Owned By: Town of Rockland
Town park with a playground, a 9-hole disc golf course, and at least a mile of nature trails, plus a swimming pond and athletic fields.
Overseen by Rockland Youth Commission. The relatively new (2020) playground is a popular feature here, as is the 9-hole disc course. There is a small swimming pond, with a sandy beach, for use by Rockland residents only. In season, it has lifeguards on duty Monday through Friday, 11am to 5pm. Also, weekends 12-5pm, but only during extreme hot spells.
According to Remembering Old Abington by Martha Campbell, Hartsuff Park gets its name from the Grand Army of the Republic (GAR) Post #74 in East Abington (now Rockland), which was named for Major General George L. Hartsuff, commander of the 23rd Army Corps. The park was initially opened as a baseball field “in the days of the ‘street-car circuit’ when the teams in the area were all connected by the electric cars and used that means of transportation to get to the games.”
This land is within the region of the Massachuseuk (or Massachusett) Native American tribe. According to Martha Campbell’s Remembering Old Abington, the original town of Abington included today’s Abington and Rockland as well as most of Whitman. In the 1660s, European settlers from Weymouth began establishing homesteads within the town. While the settlers came from Massachusetts Bay Colony, the land was part of Plymouth Colony. All of the 18 original land grants were along the Satucket Path, a trail established by Native Americans that extended from Wessagusset Beach in North Weymouth to Robbins Pond in East Bridgewater.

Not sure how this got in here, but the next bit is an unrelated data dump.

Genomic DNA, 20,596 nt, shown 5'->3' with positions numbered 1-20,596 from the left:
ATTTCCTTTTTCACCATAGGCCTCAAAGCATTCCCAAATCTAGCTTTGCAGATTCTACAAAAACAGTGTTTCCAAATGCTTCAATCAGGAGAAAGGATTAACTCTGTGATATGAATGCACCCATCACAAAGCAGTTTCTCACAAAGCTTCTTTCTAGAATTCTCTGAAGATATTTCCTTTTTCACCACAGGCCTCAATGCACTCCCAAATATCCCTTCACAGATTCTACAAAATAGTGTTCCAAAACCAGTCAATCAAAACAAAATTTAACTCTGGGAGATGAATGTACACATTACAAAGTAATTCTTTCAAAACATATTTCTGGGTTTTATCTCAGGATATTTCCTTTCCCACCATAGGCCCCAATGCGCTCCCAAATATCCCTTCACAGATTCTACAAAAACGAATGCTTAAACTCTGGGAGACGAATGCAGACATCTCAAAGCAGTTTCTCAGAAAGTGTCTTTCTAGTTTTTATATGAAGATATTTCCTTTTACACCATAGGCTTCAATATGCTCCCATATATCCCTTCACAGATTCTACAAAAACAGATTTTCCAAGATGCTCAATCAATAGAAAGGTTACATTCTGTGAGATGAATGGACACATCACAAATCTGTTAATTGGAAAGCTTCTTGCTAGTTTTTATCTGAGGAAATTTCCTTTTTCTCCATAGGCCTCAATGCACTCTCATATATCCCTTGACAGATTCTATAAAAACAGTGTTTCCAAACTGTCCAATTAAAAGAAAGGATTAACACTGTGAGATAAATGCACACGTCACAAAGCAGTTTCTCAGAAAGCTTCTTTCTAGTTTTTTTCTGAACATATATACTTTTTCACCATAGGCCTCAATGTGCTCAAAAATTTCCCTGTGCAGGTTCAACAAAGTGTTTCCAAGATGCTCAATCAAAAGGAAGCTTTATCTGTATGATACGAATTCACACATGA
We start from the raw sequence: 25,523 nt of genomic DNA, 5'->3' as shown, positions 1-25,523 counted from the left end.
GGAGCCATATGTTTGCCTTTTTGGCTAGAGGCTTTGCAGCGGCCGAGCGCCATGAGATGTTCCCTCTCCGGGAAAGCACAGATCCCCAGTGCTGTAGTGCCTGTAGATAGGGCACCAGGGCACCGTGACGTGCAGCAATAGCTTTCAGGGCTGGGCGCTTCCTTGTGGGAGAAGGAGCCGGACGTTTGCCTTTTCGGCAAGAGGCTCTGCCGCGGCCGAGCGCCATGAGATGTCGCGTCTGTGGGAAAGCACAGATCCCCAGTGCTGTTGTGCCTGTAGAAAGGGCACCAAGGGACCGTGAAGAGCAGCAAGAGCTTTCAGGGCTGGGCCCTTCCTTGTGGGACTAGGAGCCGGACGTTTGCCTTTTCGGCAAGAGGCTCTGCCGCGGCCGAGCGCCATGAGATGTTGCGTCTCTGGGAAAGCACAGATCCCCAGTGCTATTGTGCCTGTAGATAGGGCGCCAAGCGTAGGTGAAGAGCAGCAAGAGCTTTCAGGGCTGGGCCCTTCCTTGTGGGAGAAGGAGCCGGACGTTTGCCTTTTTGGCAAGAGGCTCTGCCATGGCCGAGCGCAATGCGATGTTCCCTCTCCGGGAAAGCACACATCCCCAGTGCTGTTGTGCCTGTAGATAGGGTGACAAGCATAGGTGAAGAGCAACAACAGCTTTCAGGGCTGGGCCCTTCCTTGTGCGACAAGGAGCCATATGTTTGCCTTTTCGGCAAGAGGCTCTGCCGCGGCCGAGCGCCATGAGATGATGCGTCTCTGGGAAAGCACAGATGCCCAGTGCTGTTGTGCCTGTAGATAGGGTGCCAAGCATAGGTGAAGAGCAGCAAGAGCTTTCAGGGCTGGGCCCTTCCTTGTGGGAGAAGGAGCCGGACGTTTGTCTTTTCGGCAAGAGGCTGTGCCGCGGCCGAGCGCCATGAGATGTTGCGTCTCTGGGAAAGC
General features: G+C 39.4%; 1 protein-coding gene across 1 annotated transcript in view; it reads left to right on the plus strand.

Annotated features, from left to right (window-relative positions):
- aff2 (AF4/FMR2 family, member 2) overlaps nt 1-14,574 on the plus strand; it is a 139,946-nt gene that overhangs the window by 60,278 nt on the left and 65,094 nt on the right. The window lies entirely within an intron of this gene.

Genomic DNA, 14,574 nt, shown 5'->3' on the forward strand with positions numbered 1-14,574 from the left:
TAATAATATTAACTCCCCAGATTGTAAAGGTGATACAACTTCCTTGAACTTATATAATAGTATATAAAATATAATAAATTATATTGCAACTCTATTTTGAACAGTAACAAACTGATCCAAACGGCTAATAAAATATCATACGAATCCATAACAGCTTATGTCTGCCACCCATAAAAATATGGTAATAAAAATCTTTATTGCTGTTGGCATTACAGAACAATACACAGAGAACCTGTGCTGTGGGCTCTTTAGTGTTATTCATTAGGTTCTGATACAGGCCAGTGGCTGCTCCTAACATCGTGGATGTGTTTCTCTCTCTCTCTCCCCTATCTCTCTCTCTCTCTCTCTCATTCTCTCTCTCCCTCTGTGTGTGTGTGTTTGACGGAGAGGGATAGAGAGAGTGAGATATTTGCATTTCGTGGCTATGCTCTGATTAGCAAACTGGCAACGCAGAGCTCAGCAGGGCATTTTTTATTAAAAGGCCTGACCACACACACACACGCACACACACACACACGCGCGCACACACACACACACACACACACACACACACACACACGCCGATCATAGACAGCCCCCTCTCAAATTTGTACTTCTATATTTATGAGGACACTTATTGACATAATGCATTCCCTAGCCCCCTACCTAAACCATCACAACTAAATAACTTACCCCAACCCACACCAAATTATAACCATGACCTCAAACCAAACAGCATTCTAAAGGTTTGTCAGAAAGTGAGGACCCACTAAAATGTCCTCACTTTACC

The Hartsuff Park Nature Trail extends through much of the property. Between that and the additional trails of the disc golf course, there is a least a mile altogether, mostly through the woods. The trail is mostly flat and wide, with the occasional small hill. Some sections are rocky. It also features a large wooden footbridge, which extends over a sometimes-dry stream bed.
Habitats and Wildlife
This park is bordered on all sides by woodlands — primarily oak and beech, with some pine and yellow birch. The land drains to Cushing Brook, a tributary to the Drinkwater River, which leads to the Indian Head River, and ultimately to the North River system.
Historic Site: No
Boat Launch: No
Lifeguards: Lifeguards in season.
Size: 16.5 acres
Hours: Dawn to dusk.
Parking: Ample on-site parking at the 146 Hingham Street entrance. Additional parking at the Hartsuff Street entrance.
Trail Difficulty: Easy
Benches, several picnic tables (some within pavilions), grills, trash receptacles, Little Free Library, playground, 9-hole disc golf course, athletic fields (basketball and soccer), bathhouse (in season), swimming pond (in season, for Rockland residents). Geocache location.
Dogs: No animals allowed.
Boat Ramp: No
ADA Access: No
Scenic Views: Yes
Waterbody/Watershed: Cushing Brook (North River watershed)